But the county says it is possible that job description could change to "unemployed."

"If we can't work together, or if the mission statements are that much different, then we may have to look at something more along the lines of a merger with South Bend (and St. Joseph) county operations," Dobson said.

That process has already started.

Dobson says he recently asked Mayor Steve Luecke if South Bend Animal Control would be able to take over county animal control duties, too.

"We're just now formulating the idea and concept. We haven't even been able to do much more than say, 'hey, we're interested in talking.' And you know, the same response back, 'we're interested in listening,'" Dobson explained.

The move would end the county's relationship with the humane society, which has lasted for decades.

"Well, as long as the animals are taken care of, that's fine. You know, we have a lot invested in our trucks, we have a lot invested in other things. But it's all about the animals," Ecker said.

Dobson says the relationship could be saved, but says that after seeing the conditions in our stories in May, and for himself a few weeks later, he now needs to see some solutions to the overpopulation problem, as well as plans for a new facility.

"From our perspective, in signing any long term contract, they would show us what the plans are so we could understand how the government operations fit into that facility, and if it doesn't work we all go our own way," Dobson said.

The humane society has $2 million to spend on a new building, which Dobson thinks would be more than enough to build a sufficient facility.

But at the same time, Ecker says those plans hinge on whether or not they'll have a contract. She says they need to know whether they'll have the roughly 3,000 animals that contract brings through their doors each year.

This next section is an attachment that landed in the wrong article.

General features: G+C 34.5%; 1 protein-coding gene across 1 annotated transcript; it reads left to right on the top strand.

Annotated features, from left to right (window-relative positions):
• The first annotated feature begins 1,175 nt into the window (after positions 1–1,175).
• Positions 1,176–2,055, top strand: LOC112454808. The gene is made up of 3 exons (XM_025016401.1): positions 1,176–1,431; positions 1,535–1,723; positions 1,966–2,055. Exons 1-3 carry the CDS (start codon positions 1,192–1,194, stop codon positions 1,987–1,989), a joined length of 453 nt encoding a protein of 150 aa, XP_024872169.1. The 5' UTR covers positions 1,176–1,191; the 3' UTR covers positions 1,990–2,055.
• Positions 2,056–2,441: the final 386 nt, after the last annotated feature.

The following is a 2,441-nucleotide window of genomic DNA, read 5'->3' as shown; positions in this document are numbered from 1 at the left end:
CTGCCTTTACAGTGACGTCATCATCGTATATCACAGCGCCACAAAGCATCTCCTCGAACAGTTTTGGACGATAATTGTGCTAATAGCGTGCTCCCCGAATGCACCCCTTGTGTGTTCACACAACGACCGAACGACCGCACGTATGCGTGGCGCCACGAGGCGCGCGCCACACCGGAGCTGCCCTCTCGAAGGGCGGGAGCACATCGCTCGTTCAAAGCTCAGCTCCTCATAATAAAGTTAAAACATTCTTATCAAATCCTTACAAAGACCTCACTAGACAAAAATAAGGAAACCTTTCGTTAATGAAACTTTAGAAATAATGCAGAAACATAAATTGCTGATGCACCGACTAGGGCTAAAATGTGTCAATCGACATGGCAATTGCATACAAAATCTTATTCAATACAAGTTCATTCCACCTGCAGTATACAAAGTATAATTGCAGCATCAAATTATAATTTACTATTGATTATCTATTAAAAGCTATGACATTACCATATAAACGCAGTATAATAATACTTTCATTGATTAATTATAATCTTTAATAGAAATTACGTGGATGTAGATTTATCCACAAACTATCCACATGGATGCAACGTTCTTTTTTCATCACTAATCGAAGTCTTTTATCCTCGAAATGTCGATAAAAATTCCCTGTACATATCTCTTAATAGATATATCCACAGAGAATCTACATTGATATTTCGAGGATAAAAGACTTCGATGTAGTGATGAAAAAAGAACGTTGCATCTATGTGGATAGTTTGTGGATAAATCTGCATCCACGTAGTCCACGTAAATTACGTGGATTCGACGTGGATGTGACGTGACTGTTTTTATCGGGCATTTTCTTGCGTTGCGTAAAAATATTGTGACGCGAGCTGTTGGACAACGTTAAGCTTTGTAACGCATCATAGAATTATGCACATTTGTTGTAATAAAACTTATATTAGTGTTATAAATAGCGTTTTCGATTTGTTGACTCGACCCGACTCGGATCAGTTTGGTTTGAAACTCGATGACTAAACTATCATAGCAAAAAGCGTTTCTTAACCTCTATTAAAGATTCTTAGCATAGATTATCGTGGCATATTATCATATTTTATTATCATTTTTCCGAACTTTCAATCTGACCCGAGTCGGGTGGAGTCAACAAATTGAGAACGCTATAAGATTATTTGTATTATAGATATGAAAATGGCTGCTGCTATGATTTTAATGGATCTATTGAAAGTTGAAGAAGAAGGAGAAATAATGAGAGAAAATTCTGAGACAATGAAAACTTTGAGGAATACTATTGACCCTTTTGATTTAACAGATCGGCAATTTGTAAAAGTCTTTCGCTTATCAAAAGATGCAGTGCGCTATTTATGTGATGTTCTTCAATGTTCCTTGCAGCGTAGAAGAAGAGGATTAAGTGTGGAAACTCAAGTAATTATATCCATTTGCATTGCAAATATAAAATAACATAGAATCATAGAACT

"We have money in the bank to put our shelter up, but I can't build a shelter that's so big it takes care of the county animals as well as everything else if they're not going to pay us. Right now, the building I've got planned is without the county animals," Ecker said.

"At this point we still don't have any sense that there is any plan that's moving forward or plan that's addressing the problems that are out there. That's the problem -- she wants the county's money, but she doesn't want to answer to anyone in the county, and that isn't going to work. If you're going to take taxpayer funds, you're going to have to have accountability to the taxpayer," Dobson said.

Dr. Ecker also says a big problem with their negotiations is that they need more of a financial commitment. She says that their contract with the county was cut by 18-percent last year.

Meanwhile, she says she is on good terms with the city of Mishawaka, which typically signs a three- to five-year contract with the humane society, as opposed to the year-to-year contracts with the county.

Commissioner Dobson says they realize they may have to invest more if they decide to work with South Bend Animal Control.

South Bend is also in the process of trying to build a new facility.

South Bend Animal Control was actually founded 12 years ago, when the city decided to stop using the humane society for its contracted work. That happened after disagreements over the price of the contract.

To view our past coverage of this story, click on the links below.